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November 26 2004
Newly Developed “High-resolution 3D System”
will Ease Eyestrain among Surgeons
— Physicians performing endoscopic surgery will welcome
a more natural three-dimensional view when suturing and other procedures are required —
Olympus Medical Systems Corporation (President: Kouji Miyata) has developed a new “High-resolution 3D system” with compact display and new endoscope optical systems designed to minimize image distortion. The new system was developed in response to surgeons’ concerns about eyestrain experienced when using existing 3D endoscopes. Olympus Medical Systems plans to conduct further research to verify this technology.
The new “High-resolution 3D System” utilizes Olympus’s advanced technology in the areas of endoscopes and surgical microscopes.
It consists of the following elements:
(1) 3D display and balance arm
(2) 3D endoscope and holding arm
(3) 2D monitor for assistant
(4) 3D display stand (containing controller)
Prototype of the High-resolution 3D System
Prototype of the High-resolution 3D System
Project Background
Today, endoscopic surgery is used to treat many conditions requiring delicate procedures, such as radical prostatectomy and coronary artery bypass grafting. Some facilities in Europe and North America employ special surgical robots that are combined with 3D endoscopes as standard equipment. In Japan, the development of 3D endoscopes for endoscopic surgery began around 1992, and Olympus released a system with specially designed spectacles in 1996. There are several types of 3D endoscopes. Some require the use of LCD shutter spectacles or polarized spectacles, while others allow the surgeon to view 3D images on a monitor without the need for special spectacles. However, surgeons have complained of eyestrain experienced when looking through these systems, and so the systems are still not widely used. The eyestrain appears to result from unnatural eye movements that occur when viewing images in ways that are different from natural observation with the naked eye. Possible reasons include a) significant differences between the images viewed with each eye, including variations in size, resolution, brightness and color, and other distortions, and b) left-right “crosstalk,” where the image seen by the left eye is also visible to the right, and vice versa.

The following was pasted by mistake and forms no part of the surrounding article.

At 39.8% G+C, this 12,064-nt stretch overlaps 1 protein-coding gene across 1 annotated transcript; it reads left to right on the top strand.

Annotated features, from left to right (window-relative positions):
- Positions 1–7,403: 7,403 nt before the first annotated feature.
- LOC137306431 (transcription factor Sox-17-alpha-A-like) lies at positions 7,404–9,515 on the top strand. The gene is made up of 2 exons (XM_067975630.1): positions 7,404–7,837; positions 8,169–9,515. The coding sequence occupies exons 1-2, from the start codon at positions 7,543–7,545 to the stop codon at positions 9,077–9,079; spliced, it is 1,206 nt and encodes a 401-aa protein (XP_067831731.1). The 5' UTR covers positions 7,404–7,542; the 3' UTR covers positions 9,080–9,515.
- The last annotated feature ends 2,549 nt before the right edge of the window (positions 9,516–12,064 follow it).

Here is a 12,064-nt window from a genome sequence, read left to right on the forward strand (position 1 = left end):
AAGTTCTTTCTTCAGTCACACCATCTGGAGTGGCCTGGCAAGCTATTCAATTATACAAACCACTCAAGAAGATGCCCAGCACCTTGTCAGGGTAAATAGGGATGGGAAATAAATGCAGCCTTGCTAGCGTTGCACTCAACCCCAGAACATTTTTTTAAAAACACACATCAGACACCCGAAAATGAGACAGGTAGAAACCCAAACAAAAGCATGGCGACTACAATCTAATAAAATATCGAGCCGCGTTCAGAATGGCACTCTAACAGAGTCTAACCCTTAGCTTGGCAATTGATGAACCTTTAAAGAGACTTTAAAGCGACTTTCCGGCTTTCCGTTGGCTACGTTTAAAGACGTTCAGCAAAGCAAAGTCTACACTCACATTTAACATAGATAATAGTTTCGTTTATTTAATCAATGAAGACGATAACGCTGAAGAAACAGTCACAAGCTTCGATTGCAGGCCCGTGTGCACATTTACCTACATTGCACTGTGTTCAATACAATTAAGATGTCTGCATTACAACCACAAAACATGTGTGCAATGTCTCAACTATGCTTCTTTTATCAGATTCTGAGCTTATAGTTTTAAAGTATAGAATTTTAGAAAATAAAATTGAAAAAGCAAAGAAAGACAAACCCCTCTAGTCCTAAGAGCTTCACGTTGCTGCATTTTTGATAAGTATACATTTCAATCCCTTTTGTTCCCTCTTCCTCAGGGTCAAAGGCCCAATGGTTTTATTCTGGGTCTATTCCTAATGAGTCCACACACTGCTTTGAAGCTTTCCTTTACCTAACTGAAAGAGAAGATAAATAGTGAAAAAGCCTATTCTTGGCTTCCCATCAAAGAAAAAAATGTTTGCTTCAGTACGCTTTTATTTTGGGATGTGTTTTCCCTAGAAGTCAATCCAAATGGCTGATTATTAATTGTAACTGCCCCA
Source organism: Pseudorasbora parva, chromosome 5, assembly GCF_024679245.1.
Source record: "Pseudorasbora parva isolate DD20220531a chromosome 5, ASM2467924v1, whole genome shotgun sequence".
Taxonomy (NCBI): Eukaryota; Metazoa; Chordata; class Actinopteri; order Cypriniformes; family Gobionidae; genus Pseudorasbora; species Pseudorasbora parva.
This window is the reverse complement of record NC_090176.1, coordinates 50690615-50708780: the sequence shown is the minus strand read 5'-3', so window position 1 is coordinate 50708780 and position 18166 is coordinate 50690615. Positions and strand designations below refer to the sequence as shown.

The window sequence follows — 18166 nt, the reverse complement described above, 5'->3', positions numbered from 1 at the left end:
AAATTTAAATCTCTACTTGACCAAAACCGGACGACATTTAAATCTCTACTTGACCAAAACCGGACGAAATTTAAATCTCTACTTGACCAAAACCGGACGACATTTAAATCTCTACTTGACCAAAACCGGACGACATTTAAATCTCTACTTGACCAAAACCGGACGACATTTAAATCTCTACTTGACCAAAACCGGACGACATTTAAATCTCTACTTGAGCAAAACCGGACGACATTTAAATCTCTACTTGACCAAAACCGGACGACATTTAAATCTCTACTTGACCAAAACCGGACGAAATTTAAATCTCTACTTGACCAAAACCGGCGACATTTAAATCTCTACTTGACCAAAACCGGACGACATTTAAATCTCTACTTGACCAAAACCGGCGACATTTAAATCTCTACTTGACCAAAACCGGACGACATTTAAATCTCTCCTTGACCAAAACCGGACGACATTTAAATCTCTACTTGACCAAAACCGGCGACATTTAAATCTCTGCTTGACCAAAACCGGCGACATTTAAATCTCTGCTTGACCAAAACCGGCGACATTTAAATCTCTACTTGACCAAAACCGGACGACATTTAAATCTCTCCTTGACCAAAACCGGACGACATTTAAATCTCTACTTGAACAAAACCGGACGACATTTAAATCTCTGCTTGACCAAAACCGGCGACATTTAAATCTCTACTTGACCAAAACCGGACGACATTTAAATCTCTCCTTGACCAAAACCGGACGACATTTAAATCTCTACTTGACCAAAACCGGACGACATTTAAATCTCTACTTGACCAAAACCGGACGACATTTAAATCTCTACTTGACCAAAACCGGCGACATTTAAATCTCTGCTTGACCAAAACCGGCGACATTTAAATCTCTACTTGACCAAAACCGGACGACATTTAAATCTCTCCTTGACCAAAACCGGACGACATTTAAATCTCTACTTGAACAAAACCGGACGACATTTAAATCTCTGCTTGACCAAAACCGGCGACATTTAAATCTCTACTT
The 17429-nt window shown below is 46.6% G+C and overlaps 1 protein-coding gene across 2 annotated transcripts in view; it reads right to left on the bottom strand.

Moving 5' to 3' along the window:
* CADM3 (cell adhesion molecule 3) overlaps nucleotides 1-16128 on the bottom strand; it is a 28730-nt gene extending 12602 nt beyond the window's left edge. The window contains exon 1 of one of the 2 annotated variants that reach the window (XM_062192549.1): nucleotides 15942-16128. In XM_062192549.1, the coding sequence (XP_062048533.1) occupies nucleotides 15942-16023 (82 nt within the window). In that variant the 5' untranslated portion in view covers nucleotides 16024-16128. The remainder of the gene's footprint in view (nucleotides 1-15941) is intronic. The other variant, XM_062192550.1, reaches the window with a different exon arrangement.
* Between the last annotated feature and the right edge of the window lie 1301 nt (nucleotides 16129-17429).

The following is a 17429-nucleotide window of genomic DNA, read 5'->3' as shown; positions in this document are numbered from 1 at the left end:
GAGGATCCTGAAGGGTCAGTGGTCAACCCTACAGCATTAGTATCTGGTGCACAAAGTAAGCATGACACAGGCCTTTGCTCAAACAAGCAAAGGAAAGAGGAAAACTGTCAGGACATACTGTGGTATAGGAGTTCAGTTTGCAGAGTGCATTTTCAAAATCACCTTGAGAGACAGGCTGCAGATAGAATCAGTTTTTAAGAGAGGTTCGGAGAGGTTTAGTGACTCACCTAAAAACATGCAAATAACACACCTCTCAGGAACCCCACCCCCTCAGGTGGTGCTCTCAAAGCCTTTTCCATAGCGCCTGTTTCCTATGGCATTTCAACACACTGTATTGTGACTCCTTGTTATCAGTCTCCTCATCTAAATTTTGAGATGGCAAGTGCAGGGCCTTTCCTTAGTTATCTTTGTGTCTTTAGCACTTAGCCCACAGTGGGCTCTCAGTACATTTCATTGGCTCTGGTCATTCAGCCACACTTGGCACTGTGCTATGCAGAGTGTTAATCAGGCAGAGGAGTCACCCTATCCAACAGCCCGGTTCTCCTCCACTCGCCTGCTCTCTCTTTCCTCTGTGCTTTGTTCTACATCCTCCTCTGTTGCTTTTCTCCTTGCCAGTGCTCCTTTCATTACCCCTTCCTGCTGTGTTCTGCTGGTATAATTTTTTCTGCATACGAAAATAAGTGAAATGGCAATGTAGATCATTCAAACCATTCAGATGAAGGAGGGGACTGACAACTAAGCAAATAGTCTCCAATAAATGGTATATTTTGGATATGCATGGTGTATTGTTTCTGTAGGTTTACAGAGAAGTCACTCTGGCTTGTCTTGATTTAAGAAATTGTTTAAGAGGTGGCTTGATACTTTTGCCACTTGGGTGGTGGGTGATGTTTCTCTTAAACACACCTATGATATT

Components of the newly developed High-resolution 3D System include a bright, crosstalk-free display device, an endoscope that can be switched between 3D and wide-angle 2D viewing, and a balance arm that can be positioned to suit any viewing position. It also features a new optical system designed to provide more natural 3D images.
Olympus Medical Systems will continue to contribute to the advancement of medicine by providing medical professionals and hospitals with safe, dependable and highly efficient medical tools for use in minimally invasive diagnostic procedures. Its aim is to optimize efficiency and contribute to the early detection and treatment of disease by supplying high-quality, high-performance products and services to support patient-friendly medicine.
Features of the High-resolution 3D System
(1)Optical system designed to reduce eyestrain
The 3D imaging system has two compact high-resolution displays (6-inch SXGA LCD monitors with 1,280 x 1,024 resolution). Crosstalk, which is thought to cause eyestrain, is eliminated, since the left and right displays are viewed independently. When linked to a 3D endoscope equipped with a low-distortion optical system, this system reduces left-right image variation and provides 3D images that look more natural.
Crosstalk-free optical system
Crosstalk-free optical system
(2)Designed for Ease of Use
The balance arm and holding arm allow the 3D display and 3D endoscope to be moved freely to suit the viewing position of the surgeon.
(3)3D Endoscope Switchable between 3D and Wide-Angle 2D
The endoscope can be switched between 3D and wide-angle 2D as required. The 3D view is ideal for delicate procedures requiring a sense of depth, such as suturing, while the 2D view is effective for checking orientation, such as the relative positions of the surgery site and the forceps. To achieve this performance, priority was given to high-quality, distortion-free images in the design of the 3D optical system, while the 2D optical system was designed to support wide-angle observation.
3D endoscope optical system
3D endoscope optical system
*The medical systems group of Olympus Corporation was reorganized as a separate company, Olympus Medical Systems Corporation, as of October 1, 2004.
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